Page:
New details have emerged regarding a prototype camera developed by the Computer Graphics Group at Technische University in Berlin that allows the user to throw the ball-shaped device high into the air to obtain a panoramic image of the surrounding area. The ball camera looks promising but an additional round of funding is needed to bring the unit to production.

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The outside of the ball is covered by a 1cm thick layer of special protective foam to help absorb shock should you happen to not catch the ball on its way back to earth. Below the foam is a material developed by Shapeways with a PA 2200 printer using SLS (Selective Laser Sintering).

In the center of the ball are the guts of the system, including a lithium-ion battery that powers the cameras and controller board. When the ball is thrown into the air, an accelerometer sends a message to the controller board with calculations based on launch velocity. This tells the controller when the ball will reach its highest point in the trajectory before succumbing to gravity. At this point, the 36 cameras all fire at once, collecting data from the world around it and combining them into a single panoramic shot. The photos can then be transferred to a PC and viewed using a specialized application that allows the user to move freely in the panorama.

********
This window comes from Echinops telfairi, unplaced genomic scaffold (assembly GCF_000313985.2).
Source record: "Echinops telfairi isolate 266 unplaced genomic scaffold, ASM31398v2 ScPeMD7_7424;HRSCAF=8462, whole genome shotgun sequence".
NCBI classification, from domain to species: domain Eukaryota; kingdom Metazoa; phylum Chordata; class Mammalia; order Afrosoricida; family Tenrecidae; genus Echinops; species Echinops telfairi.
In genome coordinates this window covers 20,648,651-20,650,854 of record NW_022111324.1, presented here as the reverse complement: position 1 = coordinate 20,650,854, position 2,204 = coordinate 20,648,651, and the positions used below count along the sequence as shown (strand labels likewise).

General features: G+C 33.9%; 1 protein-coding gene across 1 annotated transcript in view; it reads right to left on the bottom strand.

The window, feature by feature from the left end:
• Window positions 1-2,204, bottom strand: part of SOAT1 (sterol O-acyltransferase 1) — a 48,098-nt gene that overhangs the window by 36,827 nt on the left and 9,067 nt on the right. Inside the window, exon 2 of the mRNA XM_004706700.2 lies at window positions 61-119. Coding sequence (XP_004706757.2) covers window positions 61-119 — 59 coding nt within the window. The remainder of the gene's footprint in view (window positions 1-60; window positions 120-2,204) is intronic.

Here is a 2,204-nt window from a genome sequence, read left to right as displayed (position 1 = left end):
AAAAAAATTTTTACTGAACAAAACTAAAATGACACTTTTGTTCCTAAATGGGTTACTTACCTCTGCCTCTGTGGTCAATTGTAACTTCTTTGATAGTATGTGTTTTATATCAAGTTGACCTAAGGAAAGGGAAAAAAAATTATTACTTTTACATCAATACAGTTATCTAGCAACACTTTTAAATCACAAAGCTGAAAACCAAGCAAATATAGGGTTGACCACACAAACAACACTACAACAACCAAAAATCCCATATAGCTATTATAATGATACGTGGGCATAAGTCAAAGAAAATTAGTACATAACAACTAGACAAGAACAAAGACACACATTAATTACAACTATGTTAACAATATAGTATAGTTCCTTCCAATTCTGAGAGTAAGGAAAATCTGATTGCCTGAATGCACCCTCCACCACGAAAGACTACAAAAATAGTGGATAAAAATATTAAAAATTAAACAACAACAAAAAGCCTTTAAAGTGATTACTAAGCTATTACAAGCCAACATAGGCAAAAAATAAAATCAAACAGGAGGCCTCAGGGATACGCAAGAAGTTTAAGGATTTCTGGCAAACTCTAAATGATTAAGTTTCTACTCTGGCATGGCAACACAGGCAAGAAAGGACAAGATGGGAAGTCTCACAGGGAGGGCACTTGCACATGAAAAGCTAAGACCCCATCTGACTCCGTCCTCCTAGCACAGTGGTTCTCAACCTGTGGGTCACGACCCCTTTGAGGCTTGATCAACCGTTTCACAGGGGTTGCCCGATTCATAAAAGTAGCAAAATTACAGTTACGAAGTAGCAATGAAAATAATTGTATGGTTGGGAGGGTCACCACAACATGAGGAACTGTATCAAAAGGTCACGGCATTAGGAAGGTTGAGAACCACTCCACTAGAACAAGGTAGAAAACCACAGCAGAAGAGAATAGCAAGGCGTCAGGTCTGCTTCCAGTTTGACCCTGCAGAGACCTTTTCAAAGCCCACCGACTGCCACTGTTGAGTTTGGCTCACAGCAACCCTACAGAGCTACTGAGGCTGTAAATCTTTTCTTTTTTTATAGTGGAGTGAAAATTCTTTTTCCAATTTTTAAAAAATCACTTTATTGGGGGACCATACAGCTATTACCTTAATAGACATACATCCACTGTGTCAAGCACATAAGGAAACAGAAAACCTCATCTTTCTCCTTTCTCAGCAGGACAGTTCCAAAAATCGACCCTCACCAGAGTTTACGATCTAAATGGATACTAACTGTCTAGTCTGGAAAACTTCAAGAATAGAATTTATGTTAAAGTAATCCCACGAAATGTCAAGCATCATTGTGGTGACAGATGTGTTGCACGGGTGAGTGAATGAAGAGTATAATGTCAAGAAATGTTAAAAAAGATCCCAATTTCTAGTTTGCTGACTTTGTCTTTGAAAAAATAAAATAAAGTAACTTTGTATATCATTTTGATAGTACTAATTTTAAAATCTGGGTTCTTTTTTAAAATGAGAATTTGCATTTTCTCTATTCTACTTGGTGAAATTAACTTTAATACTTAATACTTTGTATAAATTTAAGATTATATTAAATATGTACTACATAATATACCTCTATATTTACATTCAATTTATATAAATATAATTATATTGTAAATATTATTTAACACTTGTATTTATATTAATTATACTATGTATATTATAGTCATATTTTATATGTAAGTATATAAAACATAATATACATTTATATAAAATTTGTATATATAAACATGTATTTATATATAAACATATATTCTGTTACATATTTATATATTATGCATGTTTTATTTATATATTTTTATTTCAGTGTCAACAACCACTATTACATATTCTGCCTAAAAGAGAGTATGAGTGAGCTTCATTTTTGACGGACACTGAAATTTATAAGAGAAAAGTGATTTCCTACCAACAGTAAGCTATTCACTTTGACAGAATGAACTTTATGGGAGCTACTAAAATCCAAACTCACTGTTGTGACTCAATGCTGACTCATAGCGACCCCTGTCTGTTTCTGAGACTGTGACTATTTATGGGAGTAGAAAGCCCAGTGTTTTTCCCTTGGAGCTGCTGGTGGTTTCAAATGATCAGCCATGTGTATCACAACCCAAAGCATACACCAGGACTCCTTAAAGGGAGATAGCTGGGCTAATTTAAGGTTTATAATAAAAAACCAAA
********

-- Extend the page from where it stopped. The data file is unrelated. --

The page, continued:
The project still needs a few more investor dollars before it can be developed into a production product that users can get their hands on.